Cornell Nanoscale Facility Seeks Collaborations for Nano-agriculture

by | Sep 29, 2015

Tennant and Richards

Don Tennant, Cornell Nanoscale Facility Director of Operations, speaks to BTI’s Professor Eric Richards.

Don Tennant, Director of Operations of the Cornell NanoScale Science & Technology Facility (CNF) and Professor Abe Stroock of the chemical and biomolecular engineering department gave a presentation Monday to the Boyce Thompson Institute research community on available nanotechnology resources for plant and agricultural research.

Abe Stroock

Professor Abe Stroock, Department of Chemical and Biomolecular Engineering

The CNF is looking to expand their collaborations with plant scientists. They offer a wide variety of services, including 3D and inkjet printing, etching and high-resolution imaging, which have been used for biological applications such as biocompatible transistors and a miniature “body-on-a-chip.” The facility recently received an $8 million grant from the National Science Foundation to support its participation in the National Nanotechnology Coordinated Infrastructure. The CNF also works with the McGovern Center, Cornell’s incubator for life science companies, and Start-Up NY, a state program that supports tech startups near universities, to help launch new companies.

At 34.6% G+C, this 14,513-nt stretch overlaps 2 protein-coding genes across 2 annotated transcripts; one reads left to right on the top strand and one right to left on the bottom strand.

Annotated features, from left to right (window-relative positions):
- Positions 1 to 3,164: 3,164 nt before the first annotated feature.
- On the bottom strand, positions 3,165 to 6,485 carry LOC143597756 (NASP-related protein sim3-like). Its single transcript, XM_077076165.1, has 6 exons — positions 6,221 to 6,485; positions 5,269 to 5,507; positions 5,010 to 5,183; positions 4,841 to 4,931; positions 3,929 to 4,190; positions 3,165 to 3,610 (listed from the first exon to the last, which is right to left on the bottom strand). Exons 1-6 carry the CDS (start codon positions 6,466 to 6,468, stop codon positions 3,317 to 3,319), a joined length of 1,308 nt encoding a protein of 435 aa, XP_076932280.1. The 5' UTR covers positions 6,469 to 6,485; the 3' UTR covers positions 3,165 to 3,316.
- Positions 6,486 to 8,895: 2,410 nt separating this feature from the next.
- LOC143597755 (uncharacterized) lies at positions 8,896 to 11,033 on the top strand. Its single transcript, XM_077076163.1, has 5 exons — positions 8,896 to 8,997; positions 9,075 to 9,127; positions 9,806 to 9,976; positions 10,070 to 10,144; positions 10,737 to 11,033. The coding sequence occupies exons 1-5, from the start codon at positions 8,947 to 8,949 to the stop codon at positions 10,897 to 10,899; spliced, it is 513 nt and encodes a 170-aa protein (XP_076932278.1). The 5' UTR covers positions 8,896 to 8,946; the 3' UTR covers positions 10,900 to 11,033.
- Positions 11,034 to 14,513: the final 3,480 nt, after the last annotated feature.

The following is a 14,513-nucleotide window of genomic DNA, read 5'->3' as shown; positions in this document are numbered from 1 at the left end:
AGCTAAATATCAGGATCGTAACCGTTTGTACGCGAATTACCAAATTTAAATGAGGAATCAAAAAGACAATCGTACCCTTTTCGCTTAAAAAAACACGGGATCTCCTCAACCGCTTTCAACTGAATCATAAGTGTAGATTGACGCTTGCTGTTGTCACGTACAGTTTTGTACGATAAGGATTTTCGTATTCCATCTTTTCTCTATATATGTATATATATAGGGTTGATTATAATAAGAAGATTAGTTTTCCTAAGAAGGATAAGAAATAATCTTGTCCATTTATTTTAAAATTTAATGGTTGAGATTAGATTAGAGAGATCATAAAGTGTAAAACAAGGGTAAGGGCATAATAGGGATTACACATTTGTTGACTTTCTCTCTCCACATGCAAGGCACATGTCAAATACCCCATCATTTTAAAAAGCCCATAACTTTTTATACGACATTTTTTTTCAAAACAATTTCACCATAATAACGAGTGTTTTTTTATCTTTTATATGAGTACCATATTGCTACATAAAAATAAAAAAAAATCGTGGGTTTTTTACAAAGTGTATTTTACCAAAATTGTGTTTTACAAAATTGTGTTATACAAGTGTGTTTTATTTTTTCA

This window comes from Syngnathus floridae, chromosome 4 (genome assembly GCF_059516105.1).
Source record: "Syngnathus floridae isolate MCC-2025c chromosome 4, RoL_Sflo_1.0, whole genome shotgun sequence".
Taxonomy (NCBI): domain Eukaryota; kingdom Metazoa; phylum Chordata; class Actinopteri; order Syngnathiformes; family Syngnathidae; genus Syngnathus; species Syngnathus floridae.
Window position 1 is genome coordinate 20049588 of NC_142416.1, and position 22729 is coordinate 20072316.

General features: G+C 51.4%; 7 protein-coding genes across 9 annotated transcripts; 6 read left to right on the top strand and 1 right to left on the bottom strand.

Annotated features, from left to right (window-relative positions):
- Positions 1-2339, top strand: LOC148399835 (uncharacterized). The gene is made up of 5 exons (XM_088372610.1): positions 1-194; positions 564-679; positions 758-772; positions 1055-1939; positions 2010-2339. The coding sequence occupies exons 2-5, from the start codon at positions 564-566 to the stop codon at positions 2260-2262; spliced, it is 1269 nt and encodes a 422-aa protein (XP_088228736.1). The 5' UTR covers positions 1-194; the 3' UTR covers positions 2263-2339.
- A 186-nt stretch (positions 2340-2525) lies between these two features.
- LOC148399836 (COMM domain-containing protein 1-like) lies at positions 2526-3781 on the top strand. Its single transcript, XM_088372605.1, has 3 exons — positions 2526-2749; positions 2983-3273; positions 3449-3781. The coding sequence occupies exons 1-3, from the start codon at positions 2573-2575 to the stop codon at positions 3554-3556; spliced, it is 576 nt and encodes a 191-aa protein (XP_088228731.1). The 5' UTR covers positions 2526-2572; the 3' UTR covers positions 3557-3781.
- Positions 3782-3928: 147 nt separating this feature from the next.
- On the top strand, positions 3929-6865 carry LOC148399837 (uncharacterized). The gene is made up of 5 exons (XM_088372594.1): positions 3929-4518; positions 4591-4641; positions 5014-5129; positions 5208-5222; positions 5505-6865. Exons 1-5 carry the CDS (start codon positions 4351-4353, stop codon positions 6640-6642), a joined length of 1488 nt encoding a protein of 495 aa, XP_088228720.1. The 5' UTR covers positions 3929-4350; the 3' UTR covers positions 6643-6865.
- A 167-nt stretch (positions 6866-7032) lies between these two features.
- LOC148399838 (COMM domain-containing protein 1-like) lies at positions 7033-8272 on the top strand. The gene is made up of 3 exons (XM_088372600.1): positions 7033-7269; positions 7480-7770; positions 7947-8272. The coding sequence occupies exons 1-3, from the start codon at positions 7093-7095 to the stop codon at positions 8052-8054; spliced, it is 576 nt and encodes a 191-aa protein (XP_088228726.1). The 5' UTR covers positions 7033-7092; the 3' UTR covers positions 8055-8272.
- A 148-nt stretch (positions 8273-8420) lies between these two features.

Stroock presented existing nanotechnology projects at Cornell, including Edwin Kan’s research on RFID chips and radio waves, which could be used to monitor plants in a field or greenhouse, and Stroock’s own work on a “synthetic tree” and implantable microtensiometers that can be used to study water uptake in plants. These sorts of precise, micro-scale measurements could be useful to explore cellular functions or could be paired with genetic work to track down genes that contribute to different traits, such as drought tolerance.

Anyone interested in touring the CNF facilities should contact Don Tennant and those interested in learning more about collaboration opportunities can contact Abe Stroock. To explore the feasibility of a project and see the five steps to getting started, visit the CNF website.

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